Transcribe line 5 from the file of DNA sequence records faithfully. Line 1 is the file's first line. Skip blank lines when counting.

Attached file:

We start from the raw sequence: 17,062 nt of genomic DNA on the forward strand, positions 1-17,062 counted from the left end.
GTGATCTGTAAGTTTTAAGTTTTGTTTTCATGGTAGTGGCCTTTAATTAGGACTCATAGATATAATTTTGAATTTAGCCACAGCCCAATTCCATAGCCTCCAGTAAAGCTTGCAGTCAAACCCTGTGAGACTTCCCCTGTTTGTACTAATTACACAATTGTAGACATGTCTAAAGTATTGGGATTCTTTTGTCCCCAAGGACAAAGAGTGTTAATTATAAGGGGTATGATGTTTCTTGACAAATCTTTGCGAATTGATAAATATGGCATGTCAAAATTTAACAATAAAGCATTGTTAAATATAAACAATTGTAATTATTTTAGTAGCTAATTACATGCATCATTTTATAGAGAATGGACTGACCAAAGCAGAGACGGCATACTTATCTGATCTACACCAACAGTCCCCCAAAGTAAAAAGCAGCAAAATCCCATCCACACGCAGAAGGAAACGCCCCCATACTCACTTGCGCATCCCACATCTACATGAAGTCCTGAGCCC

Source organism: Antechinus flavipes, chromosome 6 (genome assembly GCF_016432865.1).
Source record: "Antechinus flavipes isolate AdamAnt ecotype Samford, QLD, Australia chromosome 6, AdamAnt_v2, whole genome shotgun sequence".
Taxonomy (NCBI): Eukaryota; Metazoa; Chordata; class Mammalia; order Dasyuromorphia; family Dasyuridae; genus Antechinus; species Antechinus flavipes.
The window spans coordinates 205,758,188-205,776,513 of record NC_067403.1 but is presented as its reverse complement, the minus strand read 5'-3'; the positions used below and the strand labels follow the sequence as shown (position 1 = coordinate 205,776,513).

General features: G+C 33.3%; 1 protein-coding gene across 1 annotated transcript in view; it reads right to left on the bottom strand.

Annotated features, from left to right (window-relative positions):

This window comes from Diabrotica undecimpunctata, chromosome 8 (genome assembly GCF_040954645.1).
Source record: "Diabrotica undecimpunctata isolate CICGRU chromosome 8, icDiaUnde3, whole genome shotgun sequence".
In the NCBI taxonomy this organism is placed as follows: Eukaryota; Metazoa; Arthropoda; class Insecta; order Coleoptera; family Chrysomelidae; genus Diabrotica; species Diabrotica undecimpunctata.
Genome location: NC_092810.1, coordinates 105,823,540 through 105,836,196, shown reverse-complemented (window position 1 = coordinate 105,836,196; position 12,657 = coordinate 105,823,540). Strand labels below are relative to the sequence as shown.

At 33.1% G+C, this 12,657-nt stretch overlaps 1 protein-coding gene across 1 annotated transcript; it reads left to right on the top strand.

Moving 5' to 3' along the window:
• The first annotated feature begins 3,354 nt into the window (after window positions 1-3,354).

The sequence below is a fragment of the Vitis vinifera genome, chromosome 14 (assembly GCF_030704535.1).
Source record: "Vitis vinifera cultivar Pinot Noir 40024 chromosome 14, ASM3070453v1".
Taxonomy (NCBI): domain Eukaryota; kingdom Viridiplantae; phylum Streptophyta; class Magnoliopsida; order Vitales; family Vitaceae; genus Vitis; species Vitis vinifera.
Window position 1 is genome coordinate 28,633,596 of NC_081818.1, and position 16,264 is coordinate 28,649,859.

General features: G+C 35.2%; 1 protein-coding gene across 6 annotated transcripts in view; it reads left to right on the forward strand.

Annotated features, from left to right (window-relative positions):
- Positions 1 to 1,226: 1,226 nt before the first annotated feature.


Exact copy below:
Taxonomy (NCBI): Eukaryota; Metazoa; Chordata; class Mammalia; order Dasyuromorphia; family Dasyuridae; genus Antechinus; species Antechinus flavipes.